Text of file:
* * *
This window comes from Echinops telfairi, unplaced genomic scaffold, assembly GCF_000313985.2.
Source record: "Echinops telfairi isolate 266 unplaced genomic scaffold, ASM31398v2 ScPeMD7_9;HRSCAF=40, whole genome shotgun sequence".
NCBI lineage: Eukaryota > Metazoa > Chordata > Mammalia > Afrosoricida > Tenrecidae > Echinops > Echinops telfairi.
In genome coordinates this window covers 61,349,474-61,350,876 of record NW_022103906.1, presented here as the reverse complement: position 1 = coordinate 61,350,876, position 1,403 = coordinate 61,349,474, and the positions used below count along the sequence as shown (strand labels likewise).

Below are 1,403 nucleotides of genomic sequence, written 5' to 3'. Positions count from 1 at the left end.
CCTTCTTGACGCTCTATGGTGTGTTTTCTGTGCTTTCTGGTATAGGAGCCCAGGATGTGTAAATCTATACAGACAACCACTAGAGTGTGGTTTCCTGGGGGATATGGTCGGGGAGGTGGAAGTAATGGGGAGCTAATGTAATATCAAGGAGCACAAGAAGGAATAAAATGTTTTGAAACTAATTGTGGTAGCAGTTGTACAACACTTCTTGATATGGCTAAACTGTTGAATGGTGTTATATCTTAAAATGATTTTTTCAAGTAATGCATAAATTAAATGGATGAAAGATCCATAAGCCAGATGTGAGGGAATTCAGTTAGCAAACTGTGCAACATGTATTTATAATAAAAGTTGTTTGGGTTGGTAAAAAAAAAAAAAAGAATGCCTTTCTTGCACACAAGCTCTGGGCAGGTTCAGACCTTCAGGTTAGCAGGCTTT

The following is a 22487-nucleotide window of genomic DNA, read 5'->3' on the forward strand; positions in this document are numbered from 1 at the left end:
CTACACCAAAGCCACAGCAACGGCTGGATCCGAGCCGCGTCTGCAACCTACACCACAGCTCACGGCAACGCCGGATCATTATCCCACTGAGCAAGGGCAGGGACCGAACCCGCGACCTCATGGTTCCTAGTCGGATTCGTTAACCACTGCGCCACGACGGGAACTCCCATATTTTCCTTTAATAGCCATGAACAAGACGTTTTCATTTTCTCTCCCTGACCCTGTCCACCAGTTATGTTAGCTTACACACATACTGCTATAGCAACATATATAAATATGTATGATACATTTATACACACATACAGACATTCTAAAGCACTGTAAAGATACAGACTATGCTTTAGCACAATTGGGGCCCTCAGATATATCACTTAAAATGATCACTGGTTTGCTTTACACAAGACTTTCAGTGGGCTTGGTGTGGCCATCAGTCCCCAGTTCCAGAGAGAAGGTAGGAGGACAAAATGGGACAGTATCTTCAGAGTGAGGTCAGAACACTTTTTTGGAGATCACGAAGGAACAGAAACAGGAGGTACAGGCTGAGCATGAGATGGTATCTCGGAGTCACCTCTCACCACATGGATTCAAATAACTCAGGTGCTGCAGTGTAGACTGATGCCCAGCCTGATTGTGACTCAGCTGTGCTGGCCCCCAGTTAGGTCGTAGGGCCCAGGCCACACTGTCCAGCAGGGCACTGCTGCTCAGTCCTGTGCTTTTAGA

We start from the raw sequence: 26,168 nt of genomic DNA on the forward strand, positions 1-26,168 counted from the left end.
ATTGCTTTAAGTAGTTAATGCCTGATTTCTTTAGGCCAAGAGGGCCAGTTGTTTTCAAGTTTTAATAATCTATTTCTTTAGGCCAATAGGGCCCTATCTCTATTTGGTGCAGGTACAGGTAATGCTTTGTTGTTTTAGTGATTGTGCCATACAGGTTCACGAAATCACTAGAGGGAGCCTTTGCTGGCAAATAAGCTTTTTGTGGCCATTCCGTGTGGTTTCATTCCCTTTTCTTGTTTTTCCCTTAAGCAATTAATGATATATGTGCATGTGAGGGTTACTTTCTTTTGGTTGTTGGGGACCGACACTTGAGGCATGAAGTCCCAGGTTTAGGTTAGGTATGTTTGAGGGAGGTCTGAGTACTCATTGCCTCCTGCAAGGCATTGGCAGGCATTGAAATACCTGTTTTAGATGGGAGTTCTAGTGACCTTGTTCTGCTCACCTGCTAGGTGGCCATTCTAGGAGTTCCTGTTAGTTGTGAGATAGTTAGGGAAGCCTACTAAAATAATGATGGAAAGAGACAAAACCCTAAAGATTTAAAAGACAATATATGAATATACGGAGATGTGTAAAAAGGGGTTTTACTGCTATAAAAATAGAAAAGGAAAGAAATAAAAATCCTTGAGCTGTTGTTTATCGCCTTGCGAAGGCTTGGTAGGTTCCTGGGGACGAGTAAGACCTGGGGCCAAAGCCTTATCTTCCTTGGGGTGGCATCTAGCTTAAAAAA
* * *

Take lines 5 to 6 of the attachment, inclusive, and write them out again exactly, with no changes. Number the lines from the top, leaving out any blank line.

Below are 1,403 nucleotides of genomic sequence, written 5' to 3'. Positions count from 1 at the left end.
CCTTCTTGACGCTCTATGGTGTGTTTTCTGTGCTTTCTGGTATAGGAGCCCAGGATGTGTAAATCTATACAGACAACCACTAGAGTGTGGTTTCCTGGGGGATATGGTCGGGGAGGTGGAAGTAATGGGGAGCTAATGTAATATCAAGGAGCACAAGAAGGAATAAAATGTTTTGAAACTAATTGTGGTAGCAGTTGTACAACACTTCTTGATATGGCTAAACTGTTGAATGGTGTTATATCTTAAAATGATTTTTTCAAGTAATGCATAAATTAAATGGATGAAAGATCCATAAGCCAGATGTGAGGGAATTCAGTTAGCAAACTGTGCAACATGTATTTATAATAAAAGTTGTTTGGGTTGGTAAAAAAAAAAAAAAGAATGCCTTTCTTGCACACAAGCTCTGGGCAGGTTCAGACCTTCAGGTTAGCAGGCTTT